Sunday, 1 July 2012


or the art of finding time.
I have been following the discussions on Terri Windling's excellent journal; she has the ability to trigger your thoughts into thought pathways not often trod.  I find it a bit like mental gardening;  it gives me the tools to clear away the unwanted detritus of everyday life so that other ideas might bloom and flourish.

The weeds I am trying to clear away at the moment are the choking vines of "must do", "imperative" and "I needed that yesterday, why isn't it done yet?".  We seem to have modern lives that are bounded by deadlines and arbitrary bureaucracy that takes no heed of our inner needs.  I am not so naive that I cannot see that some deadlines are necessary.  I have a job that has an urgent rhythm to it; the beat of it's drum is urgent and insistent, demanding that my feet march in time with it's step. Yet the balance between that and my spiritual needs are often out of balance and under the perpetual tyranny of no time.

Page 30
From Lawrence Wright: The Clockwork Man.

It is also possible to suffer from the tyranny of one's own urges, creative or otherwise.  The times we are driven to wake with the insistent knock of image and word in our skull, needing outlet without regard for rest.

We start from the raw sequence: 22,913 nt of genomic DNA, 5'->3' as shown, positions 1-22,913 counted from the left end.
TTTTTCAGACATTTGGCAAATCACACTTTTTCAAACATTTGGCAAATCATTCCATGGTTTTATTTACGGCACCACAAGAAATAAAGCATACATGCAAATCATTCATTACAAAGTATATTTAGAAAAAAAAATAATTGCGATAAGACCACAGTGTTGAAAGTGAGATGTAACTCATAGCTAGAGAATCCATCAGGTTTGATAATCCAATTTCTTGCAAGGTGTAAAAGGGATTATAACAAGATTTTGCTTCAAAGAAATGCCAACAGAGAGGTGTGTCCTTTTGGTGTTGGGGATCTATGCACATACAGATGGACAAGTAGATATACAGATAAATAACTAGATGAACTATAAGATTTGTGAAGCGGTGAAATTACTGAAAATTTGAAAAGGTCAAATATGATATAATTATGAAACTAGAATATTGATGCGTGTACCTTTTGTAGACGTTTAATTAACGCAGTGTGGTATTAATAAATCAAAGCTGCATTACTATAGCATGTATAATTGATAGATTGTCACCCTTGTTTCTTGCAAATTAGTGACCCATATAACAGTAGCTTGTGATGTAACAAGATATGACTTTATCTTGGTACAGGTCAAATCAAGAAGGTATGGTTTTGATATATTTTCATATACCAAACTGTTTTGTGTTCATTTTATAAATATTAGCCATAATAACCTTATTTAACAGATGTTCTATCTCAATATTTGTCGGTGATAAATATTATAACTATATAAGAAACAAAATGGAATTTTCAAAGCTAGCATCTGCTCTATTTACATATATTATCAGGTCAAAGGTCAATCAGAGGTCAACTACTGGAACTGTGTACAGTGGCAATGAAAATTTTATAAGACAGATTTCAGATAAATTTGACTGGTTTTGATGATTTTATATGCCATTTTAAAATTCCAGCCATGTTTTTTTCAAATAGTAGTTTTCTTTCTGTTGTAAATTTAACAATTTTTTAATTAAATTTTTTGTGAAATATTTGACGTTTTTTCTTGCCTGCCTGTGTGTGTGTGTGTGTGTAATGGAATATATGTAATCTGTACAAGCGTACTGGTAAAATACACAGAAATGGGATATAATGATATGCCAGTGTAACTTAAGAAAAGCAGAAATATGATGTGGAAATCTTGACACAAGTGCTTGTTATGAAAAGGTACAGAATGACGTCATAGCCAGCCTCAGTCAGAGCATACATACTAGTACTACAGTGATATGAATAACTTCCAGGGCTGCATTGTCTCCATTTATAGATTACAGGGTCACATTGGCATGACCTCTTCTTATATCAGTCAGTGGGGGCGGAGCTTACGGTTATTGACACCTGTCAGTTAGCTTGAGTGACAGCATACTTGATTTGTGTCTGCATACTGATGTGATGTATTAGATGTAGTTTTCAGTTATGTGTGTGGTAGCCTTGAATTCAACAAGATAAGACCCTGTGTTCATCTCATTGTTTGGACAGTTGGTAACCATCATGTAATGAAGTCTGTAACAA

The wanting to make many different things all at the same time.  This latter is my perpetual problem; from daybreak on I find I want to paint, talk to my children, play cricket with Matthew, cook frivolous food before moving on to using fabric and fiber; finally settling down to read a good book.  My use of my time requires discipline and marshalling; even though some of these things cannot bear to be parcelled out in to allotted times.

Each day is step forwards, balancing the wants in one pannier and the requirements in the other.

1 comment:

  1. "We get many lifetimes in this one lifetime" as a wise friend once said! When I was 17 I wrote a long paper about how time does not exist... then a few years later at the ripe age of 27 I felt that I had all the time in the world... now at 57 I know that I have "x" amount of time left to manifest my dreams on this plane in this lifetime and this thought brings a lot of focus into each day!
    for inspiration Madeleine L'Engle's wonderful book "A Wrinkle in Time" & Audrey Niffenegger's "The Time Traveler's Wife" are perennial favourites for exploring the idea of jumping time.
    & "Jumping" a 1984 animation by Osamu Tezuka
    & from Margaret Atwood's book "Cat's Eye" (page 3)-
    "... But I began then to think of time as having a shape, something you could see, like a series of liquid transparencies, one laid on top of another. You don't look back along time but down through it, like water. Sometimes this comes to the surface, sometimes that, sometimes nothing. Nothing goes away."
    I love that, good luck with stretching your time, it helps to know it is elastic!